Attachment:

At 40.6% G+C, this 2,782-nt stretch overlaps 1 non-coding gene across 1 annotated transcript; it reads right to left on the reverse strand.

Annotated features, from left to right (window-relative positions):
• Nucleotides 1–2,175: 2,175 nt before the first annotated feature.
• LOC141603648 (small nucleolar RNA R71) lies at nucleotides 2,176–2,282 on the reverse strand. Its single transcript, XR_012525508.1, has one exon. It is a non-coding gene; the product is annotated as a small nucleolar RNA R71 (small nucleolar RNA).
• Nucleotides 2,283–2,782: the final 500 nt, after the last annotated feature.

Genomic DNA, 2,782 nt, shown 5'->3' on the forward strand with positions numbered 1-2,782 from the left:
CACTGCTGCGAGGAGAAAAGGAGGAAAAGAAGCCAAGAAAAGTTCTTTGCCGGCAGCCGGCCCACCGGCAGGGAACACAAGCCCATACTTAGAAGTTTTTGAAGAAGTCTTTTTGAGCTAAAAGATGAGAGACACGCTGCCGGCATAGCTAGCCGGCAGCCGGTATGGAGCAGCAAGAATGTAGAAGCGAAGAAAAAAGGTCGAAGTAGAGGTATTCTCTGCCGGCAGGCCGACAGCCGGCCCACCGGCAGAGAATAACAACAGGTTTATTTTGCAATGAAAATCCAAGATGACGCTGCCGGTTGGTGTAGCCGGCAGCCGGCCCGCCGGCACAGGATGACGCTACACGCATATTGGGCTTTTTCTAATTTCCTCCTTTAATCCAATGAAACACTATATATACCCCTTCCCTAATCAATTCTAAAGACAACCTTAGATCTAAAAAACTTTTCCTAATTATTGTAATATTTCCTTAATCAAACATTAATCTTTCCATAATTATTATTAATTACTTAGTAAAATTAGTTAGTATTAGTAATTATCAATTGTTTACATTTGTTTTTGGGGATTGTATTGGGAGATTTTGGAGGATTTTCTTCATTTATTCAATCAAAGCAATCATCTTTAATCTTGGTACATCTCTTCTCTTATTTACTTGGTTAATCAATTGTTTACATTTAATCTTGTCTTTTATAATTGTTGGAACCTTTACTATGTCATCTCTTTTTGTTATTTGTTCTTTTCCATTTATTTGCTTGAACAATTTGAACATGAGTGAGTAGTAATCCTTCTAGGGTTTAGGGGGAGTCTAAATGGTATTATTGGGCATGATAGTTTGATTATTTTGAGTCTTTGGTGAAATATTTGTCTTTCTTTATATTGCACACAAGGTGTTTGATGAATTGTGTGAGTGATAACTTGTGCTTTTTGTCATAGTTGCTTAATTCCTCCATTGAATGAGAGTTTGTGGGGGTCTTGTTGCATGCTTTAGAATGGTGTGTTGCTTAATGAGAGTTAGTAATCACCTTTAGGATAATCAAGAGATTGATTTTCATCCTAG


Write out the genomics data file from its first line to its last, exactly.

At 40.6% G+C, this 2,782-nt stretch overlaps 1 non-coding gene across 1 annotated transcript; it reads right to left on the reverse strand.

Annotated features, from left to right (window-relative positions):
• Nucleotides 1–2,175: 2,175 nt before the first annotated feature.
• LOC141603648 (small nucleolar RNA R71) lies at nucleotides 2,176–2,282 on the reverse strand. Its single transcript, XR_012525508.1, has one exon. It is a non-coding gene; the product is annotated as a small nucleolar RNA R71 (small nucleolar RNA).
• Nucleotides 2,283–2,782: the final 500 nt, after the last annotated feature.

Genomic DNA, 2,782 nt, shown 5'->3' on the forward strand with positions numbered 1-2,782 from the left:
CACTGCTGCGAGGAGAAAAGGAGGAAAAGAAGCCAAGAAAAGTTCTTTGCCGGCAGCCGGCCCACCGGCAGGGAACACAAGCCCATACTTAGAAGTTTTTGAAGAAGTCTTTTTGAGCTAAAAGATGAGAGACACGCTGCCGGCATAGCTAGCCGGCAGCCGGTATGGAGCAGCAAGAATGTAGAAGCGAAGAAAAAAGGTCGAAGTAGAGGTATTCTCTGCCGGCAGGCCGACAGCCGGCCCACCGGCAGAGAATAACAACAGGTTTATTTTGCAATGAAAATCCAAGATGACGCTGCCGGTTGGTGTAGCCGGCAGCCGGCCCGCCGGCACAGGATGACGCTACACGCATATTGGGCTTTTTCTAATTTCCTCCTTTAATCCAATGAAACACTATATATACCCCTTCCCTAATCAATTCTAAAGACAACCTTAGATCTAAAAAACTTTTCCTAATTATTGTAATATTTCCTTAATCAAACATTAATCTTTCCATAATTATTATTAATTACTTAGTAAAATTAGTTAGTATTAGTAATTATCAATTGTTTACATTTGTTTTTGGGGATTGTATTGGGAGATTTTGGAGGATTTTCTTCATTTATTCAATCAAAGCAATCATCTTTAATCTTGGTACATCTCTTCTCTTATTTACTTGGTTAATCAATTGTTTACATTTAATCTTGTCTTTTATAATTGTTGGAACCTTTACTATGTCATCTCTTTTTGTTATTTGTTCTTTTCCATTTATTTGCTTGAACAATTTGAACATGAGTGAGTAGTAATCCTTCTAGGGTTTAGGGGGAGTCTAAATGGTATTATTGGGCATGATAGTTTGATTATTTTGAGTCTTTGGTGAAATATTTGTCTTTCTTTATATTGCACACAAGGTGTTTGATGAATTGTGTGAGTGATAACTTGTGCTTTTTGTCATAGTTGCTTAATTCCTCCATTGAATGAGAGTTTGTGGGGGTCTTGTTGCATGCTTTAGAATGGTGTGTTGCTTAATGAGAGTTAGTAATCACCTTTAGGATAATCAAGAGATTGATTTTCATCCTAG